Rheinische Handeï-Plantagen-Gesellschaft

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The Rheinische Handeï-Plantagen-Gesellschaft (RHPG) was founded on February 6, 1895 in Cologne under the leadership of the Sal. Oppenheim jr. & Cie. founded colonial society that operated plantings in what was then the colony of German East Africa and, after its loss as a result of the First World War, took part in other colonial societies.

The location of the plantations of the Rheinische Handeï-Plantagen-Gesellschaft in the Usambara region, German East Africa.


The impetus for founding the Rheinische Handeï-Plantagen-Gesellschaft (RHPG) came from the orientalist and archaeologist Max Freiherr von Oppenheim , who in 1893 acquired around 15,000 hectares of land in what was then German East Africa in the region of East Usambara (today's Tanzania ).

In order to use the area for planting purposes, the RHPG was founded in Cologne on February 6, 1895 with a share capital of 600,000 marks , of which 20% was initially paid in. Simon Alfred von Oppenheim, a cousin of Max and a partner in the bank, acted as the first chairman, and merchants and industrialists from Cologne and the Rhineland were the main shareholders.

Long investigations showed that the acquired land was unsuitable for a coffee plantation , so the RHPG exchanged 1,500 hectares of land for 500 hectares from the German East African Society (DOAG). In April 1896, the "Ngambo" coffee plantation was established in this area. Despite numerous problems caused by diseases, drought, shortage of workers and pests that made it difficult to build up the plantation, the first coffee harvest was achieved in 1900.

In addition to the coffee culture, experiments were carried out on the cultivation of rubber ( Manihot Glaziovii ) and cinchona on the "Magunga" plantation . However, this remained an unsuccessful company overall. The same applies to the Montan-Gesellschaft mbH, which RHPG and DOAG founded in 1895 after gold was found in Usambara, and to the Kurasini sisal plant near Dar es Salaam acquired in 1900 . Despite these failures, the RHPG closed the year 1913 with a profit of around 25,000 marks - mainly thanks to the coffee sales.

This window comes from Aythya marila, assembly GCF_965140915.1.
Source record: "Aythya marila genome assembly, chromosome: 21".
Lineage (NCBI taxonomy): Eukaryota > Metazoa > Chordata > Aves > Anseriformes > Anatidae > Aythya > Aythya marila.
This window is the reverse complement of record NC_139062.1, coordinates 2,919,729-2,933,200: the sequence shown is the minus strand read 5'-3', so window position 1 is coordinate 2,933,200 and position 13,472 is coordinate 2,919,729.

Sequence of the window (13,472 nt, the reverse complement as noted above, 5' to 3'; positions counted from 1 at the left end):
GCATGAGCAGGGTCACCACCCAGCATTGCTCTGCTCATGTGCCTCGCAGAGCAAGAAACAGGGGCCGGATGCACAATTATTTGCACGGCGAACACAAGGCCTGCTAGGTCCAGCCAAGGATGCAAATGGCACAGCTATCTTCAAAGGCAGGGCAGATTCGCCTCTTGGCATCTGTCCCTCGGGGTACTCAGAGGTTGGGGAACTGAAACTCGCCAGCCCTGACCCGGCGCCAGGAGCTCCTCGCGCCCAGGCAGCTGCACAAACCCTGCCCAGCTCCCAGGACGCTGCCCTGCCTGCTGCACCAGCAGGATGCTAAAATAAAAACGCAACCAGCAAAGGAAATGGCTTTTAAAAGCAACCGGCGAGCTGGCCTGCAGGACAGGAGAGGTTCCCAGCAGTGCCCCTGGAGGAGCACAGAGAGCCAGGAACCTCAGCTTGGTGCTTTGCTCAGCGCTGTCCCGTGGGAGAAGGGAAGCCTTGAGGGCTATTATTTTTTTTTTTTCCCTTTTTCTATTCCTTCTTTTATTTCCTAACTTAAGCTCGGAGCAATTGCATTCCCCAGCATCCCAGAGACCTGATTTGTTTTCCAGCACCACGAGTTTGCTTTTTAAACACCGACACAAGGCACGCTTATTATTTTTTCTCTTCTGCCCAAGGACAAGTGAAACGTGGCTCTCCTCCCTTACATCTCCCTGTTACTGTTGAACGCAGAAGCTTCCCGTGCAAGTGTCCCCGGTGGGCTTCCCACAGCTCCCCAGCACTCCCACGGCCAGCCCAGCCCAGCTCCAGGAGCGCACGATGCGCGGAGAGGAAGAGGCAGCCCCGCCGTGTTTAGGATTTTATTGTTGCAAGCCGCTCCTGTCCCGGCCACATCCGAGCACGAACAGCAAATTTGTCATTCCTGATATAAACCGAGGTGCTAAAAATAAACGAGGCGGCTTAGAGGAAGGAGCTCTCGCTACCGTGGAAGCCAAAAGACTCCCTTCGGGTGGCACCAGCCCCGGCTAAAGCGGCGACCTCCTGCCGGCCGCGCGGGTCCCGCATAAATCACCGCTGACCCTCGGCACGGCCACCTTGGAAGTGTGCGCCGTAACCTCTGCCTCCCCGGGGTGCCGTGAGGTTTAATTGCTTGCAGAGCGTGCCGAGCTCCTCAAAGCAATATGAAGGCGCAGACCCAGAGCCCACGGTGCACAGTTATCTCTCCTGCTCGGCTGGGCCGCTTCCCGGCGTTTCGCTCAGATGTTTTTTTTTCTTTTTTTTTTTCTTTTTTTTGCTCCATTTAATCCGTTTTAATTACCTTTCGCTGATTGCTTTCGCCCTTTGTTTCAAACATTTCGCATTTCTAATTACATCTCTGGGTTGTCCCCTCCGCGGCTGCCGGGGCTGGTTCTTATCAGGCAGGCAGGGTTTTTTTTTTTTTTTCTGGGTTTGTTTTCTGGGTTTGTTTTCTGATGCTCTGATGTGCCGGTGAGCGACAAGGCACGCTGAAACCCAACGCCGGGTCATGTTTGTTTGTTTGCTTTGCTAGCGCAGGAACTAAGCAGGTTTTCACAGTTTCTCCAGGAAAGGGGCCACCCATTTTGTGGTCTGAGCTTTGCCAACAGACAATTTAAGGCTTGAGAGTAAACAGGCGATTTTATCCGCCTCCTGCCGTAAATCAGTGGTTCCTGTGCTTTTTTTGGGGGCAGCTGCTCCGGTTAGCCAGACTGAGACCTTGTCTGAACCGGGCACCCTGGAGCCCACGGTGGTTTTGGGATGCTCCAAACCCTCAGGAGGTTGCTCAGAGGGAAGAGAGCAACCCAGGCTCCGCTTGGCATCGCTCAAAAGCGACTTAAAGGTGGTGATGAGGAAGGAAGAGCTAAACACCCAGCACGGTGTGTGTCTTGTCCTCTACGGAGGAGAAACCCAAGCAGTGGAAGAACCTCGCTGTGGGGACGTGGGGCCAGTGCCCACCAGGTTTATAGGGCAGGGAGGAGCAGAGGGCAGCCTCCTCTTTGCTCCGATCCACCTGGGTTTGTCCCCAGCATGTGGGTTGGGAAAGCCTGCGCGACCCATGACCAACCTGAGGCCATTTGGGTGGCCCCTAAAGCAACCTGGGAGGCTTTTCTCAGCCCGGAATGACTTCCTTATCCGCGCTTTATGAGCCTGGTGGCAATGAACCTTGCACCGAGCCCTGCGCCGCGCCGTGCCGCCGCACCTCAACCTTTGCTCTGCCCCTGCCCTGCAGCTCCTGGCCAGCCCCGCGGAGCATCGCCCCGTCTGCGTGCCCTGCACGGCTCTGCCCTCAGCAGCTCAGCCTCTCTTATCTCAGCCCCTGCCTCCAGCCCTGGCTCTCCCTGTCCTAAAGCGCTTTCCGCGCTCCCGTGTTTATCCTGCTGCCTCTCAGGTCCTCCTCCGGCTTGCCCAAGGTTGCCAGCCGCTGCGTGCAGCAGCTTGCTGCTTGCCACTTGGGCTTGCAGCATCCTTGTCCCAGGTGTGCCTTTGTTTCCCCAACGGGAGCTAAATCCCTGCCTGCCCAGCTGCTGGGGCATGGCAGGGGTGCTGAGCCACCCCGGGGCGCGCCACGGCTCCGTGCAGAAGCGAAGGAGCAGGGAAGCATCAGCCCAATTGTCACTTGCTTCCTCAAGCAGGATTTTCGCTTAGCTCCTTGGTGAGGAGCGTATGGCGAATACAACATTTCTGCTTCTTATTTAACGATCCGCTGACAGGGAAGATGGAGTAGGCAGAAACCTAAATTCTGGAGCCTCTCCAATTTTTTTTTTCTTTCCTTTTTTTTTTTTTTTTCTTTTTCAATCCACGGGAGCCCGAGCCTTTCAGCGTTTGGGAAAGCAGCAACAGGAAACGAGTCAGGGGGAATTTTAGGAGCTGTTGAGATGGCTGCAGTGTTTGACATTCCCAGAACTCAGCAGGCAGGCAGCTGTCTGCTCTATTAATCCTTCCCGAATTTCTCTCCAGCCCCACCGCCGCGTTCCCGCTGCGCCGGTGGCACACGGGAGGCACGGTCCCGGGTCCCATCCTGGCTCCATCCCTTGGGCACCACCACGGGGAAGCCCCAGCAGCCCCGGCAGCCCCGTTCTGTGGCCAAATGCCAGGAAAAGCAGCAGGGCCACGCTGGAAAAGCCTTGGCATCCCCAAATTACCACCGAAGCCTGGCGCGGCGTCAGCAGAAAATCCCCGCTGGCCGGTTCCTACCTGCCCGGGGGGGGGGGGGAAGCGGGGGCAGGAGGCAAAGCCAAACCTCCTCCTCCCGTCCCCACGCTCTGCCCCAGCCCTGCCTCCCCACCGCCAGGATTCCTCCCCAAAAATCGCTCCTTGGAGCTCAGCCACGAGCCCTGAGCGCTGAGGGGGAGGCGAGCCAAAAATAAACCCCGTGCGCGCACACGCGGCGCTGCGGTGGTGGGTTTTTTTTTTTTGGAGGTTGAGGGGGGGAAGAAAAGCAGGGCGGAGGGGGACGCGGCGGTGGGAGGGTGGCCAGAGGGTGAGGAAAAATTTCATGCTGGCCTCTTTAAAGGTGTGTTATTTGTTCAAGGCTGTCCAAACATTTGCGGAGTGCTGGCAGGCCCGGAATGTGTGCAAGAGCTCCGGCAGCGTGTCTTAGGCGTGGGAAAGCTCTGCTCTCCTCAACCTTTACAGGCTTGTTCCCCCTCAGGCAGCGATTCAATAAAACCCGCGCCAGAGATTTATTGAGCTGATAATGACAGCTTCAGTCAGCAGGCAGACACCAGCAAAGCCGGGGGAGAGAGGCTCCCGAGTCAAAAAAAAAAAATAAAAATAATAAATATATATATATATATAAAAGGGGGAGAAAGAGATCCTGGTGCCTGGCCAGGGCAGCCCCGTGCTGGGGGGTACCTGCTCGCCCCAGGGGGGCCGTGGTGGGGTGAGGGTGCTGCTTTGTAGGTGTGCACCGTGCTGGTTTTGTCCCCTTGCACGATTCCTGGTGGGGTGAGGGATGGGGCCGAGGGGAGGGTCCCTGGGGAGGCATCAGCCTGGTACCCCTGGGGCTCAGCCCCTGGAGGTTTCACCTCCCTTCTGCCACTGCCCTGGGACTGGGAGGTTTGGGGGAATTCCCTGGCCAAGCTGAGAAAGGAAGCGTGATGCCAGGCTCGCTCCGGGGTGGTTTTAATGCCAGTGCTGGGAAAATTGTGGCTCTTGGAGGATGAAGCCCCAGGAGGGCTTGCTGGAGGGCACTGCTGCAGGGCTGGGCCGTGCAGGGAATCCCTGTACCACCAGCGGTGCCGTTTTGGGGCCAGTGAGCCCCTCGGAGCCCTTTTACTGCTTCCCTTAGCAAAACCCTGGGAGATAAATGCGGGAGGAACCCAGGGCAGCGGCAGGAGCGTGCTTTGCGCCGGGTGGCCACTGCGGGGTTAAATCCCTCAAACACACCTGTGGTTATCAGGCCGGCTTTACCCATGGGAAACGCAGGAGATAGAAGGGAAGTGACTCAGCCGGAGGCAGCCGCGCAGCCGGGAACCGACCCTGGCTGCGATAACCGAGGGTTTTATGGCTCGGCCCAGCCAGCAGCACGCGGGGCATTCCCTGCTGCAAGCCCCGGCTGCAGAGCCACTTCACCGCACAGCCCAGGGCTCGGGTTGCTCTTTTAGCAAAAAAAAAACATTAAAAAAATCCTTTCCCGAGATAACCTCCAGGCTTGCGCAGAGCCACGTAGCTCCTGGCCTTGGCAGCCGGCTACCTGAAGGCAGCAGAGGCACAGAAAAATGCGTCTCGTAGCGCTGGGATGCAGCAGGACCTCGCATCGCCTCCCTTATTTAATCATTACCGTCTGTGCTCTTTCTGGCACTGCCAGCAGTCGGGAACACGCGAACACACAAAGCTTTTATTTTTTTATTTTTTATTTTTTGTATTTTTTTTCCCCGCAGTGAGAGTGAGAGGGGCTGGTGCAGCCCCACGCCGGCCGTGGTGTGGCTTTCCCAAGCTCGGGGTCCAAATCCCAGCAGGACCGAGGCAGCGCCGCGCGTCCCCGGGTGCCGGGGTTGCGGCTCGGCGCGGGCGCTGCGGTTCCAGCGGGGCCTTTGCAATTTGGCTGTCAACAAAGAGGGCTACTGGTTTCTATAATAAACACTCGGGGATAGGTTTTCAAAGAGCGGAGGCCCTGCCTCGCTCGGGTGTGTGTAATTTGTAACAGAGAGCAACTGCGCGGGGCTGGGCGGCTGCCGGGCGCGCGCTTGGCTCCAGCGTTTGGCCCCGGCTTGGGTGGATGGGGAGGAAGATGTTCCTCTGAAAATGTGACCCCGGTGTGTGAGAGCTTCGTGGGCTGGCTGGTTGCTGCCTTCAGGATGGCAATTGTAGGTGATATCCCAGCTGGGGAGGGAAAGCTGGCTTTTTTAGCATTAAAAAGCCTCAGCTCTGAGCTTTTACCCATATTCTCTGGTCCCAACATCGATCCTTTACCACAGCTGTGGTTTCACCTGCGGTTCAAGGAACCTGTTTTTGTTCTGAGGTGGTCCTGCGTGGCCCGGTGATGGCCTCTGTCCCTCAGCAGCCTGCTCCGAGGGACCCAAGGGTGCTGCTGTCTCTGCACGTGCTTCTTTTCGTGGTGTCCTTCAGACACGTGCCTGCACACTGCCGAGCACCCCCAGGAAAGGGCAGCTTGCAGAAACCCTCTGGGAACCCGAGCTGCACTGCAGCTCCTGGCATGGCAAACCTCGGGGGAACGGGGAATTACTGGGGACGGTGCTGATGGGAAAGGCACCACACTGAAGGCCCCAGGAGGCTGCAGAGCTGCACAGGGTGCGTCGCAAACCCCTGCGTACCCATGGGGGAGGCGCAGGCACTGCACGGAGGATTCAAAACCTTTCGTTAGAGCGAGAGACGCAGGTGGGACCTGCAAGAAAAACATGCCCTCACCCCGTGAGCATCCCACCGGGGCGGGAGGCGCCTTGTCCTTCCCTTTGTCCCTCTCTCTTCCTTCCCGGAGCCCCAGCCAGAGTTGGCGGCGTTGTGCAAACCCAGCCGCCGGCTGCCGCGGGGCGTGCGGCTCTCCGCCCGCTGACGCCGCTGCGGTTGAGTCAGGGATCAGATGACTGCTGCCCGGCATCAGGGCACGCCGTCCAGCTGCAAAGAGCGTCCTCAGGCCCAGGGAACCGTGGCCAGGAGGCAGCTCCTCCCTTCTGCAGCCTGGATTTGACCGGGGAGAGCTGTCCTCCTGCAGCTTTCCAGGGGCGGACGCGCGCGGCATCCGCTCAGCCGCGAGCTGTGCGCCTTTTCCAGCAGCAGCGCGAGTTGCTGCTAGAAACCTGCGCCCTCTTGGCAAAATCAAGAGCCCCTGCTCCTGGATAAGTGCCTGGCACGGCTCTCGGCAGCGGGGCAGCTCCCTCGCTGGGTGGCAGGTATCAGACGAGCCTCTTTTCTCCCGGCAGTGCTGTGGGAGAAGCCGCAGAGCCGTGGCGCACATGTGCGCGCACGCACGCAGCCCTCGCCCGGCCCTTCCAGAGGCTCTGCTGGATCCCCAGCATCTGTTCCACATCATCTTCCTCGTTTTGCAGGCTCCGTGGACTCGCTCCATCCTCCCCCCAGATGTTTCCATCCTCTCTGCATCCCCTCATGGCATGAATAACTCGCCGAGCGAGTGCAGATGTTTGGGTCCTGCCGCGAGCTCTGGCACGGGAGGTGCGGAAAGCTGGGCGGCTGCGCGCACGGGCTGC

In the course of the First World War, there was fighting between British and German troops in German East Africa . Although it was possible to keep the planting operations on Ngambo and Magunga during the war, the plantations finally had to be handed over to the victorious British in April 1920. The RHPG was thus deprived of the basis of its economic activity until further notice.

After the end of the First World War, efforts to obtain compensation for the loss of the plantations became the focus. The negotiations with the authorities dragged on for years. Eventually the RHPG received various types of compensation and loans from 1922 to 1929. Instead of establishing new plantations, the RHPG subsequently invested in overseas plantation and trading companies of other companies, which, however, mostly made losses in the 1930s.

In 1946 the tradition of the RHPG suddenly breaks off. Her further fate is unknown.

Individual evidence

  1. Wolfgang Reinhard: History of European Expansion offers an overview of the forms and conditions of colonial economic activity in Africa . Volume 4: Third World Africa. Stuttgart / Berlin / Cologne 1990, pp. 100-103.
  2. On the origin and structure of the German East Africa colony, cf. the entry German East Africa. In: James S. Olson (Ed.): Historical Dictionary of European Imperialism. Westport 1991, pp. 247-248.
  3. On the battles in German East Africa cf. Gerhard Hirschfeld, Gerd Krumeich, Irina Renz (eds.): Encyclopedia First World War. Paderborn 2009, pp. 244–245.

Sources and literature


  • Holdings of the Rheinische Handeï-Plantagen-Gesellschaft in the house archive of the Sal. Oppenheim jr. & Cie., Cologne.


  • Max Freiherr von Oppenheim: Project of a plantation company in Handei (Usambara) in German East Africa . printed as a manuscript, o. O. 1894.
  • Commemorative publication: Rheinische Handeï-Plantagen-Gesellschaft 1895–1938 . o. O., o. J.
  • Gabriele Teichmann, Gisela Völger (Ed.): Fascination Orient. Max von Oppenheim. Researcher. Collector. Diplomat. DuMont, Cologne 2001, ISBN 3-7701-5849-0 .

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